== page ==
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InDesign is an essential tool for design firms, ad agencies, magazines, newspapers, book publishers, and freelance designers around the world. This course presents the core features and techniques that make this powerful page layout application fun and easy to use. Author David Blatner shows how to navigate and customize the workspace, manage documents and pages, work with text frames and graphics, export and print finished documents, explore creating interactive documents, and much more. He also covers popular topics such as EPUBs and long documents and includes advice on working with overset text, unnamed colors, and other troublesome issues that may arise for first-time designers.
In an earlier movie, we saw that the New Document dialog box, lets you set your margins and column guides. But what if you change your mind later, after the file is already created, or what if you want different margins in different parts of your document? No problem, that's where the Margins and Columns feature comes in here under the Layout menu. But before you choose this feature, you need to tell InDesign which pages you want to affect. To do that, I'm going to go to the Pages panel over here in the doc. Right now, I can see that I'm looking at pages 24 and 25, and I can tell that because those of the pages that are highlighted down here.
That's not necessarily the pages that are selected. For example, I can click on page 21 up here, and now I'm looking at pages 24 and 25, but I've targeted I've selected page 21. So if I go to Margins and Columns, it will affect page 21, not the ones I'm looking at. So you have to be a little bit careful there. In this case, I do want to affect the pages I'm looking at, so I'm going to click on these numbers beneath the spread. That's just a shortcut for selecting both pages in the spread, and now I'm going to go to Layout menu and choose Margins and Columns.
It's a good idea to turn on the Preview checkbox in this dialog box. That way, you can see what you're doing while you working before you click OK. Now I'd like to change the bottom margin, but before I do that, I want to ensure that this button, this little link icon, is turned off, it's broken. If this button is turned on, if it's connected, then any change I make will affect all of the fields in this dialog box, and I don't want that, I only want to change the bottom margin here. I'll change it to 80 points. Now it only updates when I leave this field.
So I'll press the Tab key to jump to the next item and we can see that, because the Preview checkbox is turned on, the margins moved. I'll do the same thing with the columns. I'll change this from 1 Column to 2 Column, just by clicking that little up arrow, and you can see that now we have two columns on every page. Now obviously, this only changed the margins and columns, it did not affect the objects on the page. If I want to affect the objects on the page, then I need to turn on Enable Layout Adjustment. That's the on/off switch for move my objects or don't move my objects.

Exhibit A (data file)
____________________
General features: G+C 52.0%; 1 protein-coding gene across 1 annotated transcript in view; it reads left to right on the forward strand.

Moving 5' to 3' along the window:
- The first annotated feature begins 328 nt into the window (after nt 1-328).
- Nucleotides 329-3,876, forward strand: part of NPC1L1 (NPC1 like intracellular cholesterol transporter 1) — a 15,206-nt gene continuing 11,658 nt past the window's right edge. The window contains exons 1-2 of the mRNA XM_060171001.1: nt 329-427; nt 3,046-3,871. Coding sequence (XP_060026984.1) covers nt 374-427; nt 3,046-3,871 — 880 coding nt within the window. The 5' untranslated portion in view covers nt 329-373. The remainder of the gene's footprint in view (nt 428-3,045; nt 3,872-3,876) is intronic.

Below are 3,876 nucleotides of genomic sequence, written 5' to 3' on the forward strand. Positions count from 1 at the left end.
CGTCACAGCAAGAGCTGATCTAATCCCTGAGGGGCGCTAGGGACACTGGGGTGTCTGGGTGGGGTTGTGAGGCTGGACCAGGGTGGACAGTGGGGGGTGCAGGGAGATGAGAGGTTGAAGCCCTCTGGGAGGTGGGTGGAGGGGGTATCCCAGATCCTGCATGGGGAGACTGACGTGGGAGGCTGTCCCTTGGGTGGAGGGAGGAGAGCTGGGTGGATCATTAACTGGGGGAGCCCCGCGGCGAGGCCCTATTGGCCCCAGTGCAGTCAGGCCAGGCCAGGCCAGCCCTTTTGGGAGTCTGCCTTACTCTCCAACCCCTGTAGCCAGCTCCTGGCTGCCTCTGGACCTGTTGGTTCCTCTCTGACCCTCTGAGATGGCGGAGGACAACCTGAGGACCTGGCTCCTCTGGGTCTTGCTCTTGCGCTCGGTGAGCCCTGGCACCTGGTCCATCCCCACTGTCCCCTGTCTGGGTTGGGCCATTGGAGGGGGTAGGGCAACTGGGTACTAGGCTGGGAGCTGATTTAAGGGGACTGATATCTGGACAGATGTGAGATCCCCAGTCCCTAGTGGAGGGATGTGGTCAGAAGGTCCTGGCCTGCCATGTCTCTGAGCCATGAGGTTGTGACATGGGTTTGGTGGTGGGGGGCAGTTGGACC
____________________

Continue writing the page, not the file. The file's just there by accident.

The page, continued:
I'm going to set this back to the way it was, 60 points Margin and 1 Column, and I'll turn on Enable Layout Adjustment, and we can see how this works. First, I'll go change my bottom margin, I'll bring that up to 80 points, and you can see that immediately this frame, this text frame, and this image moved, but this image over here did not move. What's the difference? Well, Layout Adjustment works by looking at any objects that are touching guides that move. It has to be touching a guide or very, very close to a guide, and then it will move.
This image down here was not touching that guide, so it stayed where it was. As you can tell, Layout Adjustment is a great way to move a lot of object on your page quickly. So if you're changing your page sizes, Layout Adjustment may be just the ticket for you. However, with that power, comes great responsibility. Here's what I mean. Sometimes Layout Adjustment can really mess up your page all a lot. For example, if I change the number of columns here to 2. Wow! That's not what I wanted and something not what I expected.
It added the second columns, but it moved a lot of these objects around and it changed even the number of columns in those text frames. So in this case, I'm not going to want to do that, I'm going to want hit Cancel and go back to the way it was. So we've seen how we can change the margins and columns on a single spread, but what if want to change them for all the pages at the same time. No problem. Then we have to use Master pages. I'm going to be talking about Master pages in the next chapter, but for now, suffice it to say that all of these pages in my document are based on a master, which lives up here at the top of the Pages panel.
So, if I click on the name of the master or choose the pages over here, then if I make a change to that, it will affect all my pages. I clicked on A-Master, I can go to Layout > Margins and Columns, and once again I'll simply change the bottom margin to 80 points, and when I click OK, you'll see that the margins change. It changed on every page in this document that is based on that master, not just the ones that I'm looking at. Now remember these margin guides are just that, they're guidelines for where you might put objects.
There are other kinds of guides in InDesign too, including Page Guides, which is what I'll talk about in the next movie.
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